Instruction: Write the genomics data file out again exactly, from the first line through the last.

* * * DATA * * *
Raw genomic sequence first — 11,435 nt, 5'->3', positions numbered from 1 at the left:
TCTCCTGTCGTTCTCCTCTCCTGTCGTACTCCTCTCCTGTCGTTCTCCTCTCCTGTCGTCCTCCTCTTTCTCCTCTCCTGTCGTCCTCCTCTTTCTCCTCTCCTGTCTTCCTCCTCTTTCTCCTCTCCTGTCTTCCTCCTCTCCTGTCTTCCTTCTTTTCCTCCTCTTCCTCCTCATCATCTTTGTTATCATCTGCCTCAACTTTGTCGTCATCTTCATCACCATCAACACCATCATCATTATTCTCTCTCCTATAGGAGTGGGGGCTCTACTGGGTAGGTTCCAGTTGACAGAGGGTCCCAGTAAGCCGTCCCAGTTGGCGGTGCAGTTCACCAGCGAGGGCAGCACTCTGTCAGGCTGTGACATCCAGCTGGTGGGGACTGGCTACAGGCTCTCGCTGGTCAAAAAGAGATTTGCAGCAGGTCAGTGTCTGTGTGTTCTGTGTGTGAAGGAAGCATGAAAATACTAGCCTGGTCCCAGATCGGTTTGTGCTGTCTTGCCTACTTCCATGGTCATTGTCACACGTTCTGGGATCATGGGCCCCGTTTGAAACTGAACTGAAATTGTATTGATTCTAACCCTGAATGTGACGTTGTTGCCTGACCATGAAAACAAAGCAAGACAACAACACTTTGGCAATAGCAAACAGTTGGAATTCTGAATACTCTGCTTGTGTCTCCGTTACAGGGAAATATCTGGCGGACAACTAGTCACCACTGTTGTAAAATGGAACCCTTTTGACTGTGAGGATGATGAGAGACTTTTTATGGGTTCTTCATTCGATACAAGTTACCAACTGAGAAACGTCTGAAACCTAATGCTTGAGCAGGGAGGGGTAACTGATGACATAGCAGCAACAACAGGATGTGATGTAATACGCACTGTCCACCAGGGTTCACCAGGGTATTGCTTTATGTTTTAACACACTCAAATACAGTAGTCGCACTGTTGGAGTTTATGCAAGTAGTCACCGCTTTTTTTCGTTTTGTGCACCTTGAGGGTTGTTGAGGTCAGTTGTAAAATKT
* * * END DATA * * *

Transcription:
Raw genomic sequence first — 11,435 nt, 5'->3', positions numbered from 1 at the left:
TCTCCTGTCGTTCTCCTCTCCTGTCGTACTCCTCTCCTGTCGTTCTCCTCTCCTGTCGTCCTCCTCTTTCTCCTCTCCTGTCGTCCTCCTCTTTCTCCTCTCCTGTCTTCCTCCTCTTTCTCCTCTCCTGTCTTCCTCCTCTCCTGTCTTCCTTCTTTTCCTCCTCTTCCTCCTCATCATCTTTGTTATCATCTGCCTCAACTTTGTCGTCATCTTCATCACCATCAACACCATCATCATTATTCTCTCTCCTATAGGAGTGGGGGCTCTACTGGGTAGGTTCCAGTTGACAGAGGGTCCCAGTAAGCCGTCCCAGTTGGCGGTGCAGTTCACCAGCGAGGGCAGCACTCTGTCAGGCTGTGACATCCAGCTGGTGGGGACTGGCTACAGGCTCTCGCTGGTCAAAAAGAGATTTGCAGCAGGTCAGTGTCTGTGTGTTCTGTGTGTGAAGGAAGCATGAAAATACTAGCCTGGTCCCAGATCGGTTTGTGCTGTCTTGCCTACTTCCATGGTCATTGTCACACGTTCTGGGATCATGGGCCCCGTTTGAAACTGAACTGAAATTGTATTGATTCTAACCCTGAATGTGACGTTGTTGCCTGACCATGAAAACAAAGCAAGACAACAACACTTTGGCAATAGCAAACAGTTGGAATTCTGAATACTCTGCTTGTGTCTCCGTTACAGGGAAATATCTGGCGGACAACTAGTCACCACTGTTGTAAAATGGAACCCTTTTGACTGTGAGGATGATGAGAGACTTTTTATGGGTTCTTCATTCGATACAAGTTACCAACTGAGAAACGTCTGAAACCTAATGCTTGAGCAGGGAGGGGTAACTGATGACATAGCAGCAACAACAGGATGTGATGTAATACGCACTGTCCACCAGGGTTCACCAGGGTATTGCTTTATGTTTTAACACACTCAAATACAGTAGTCGCACTGTTGGAGTTTATGCAAGTAGTCACCGCTTTTTTTCGTTTTGTGCACCTTGAGGGTTGTTGAGGTCAGTTGTAAAATKT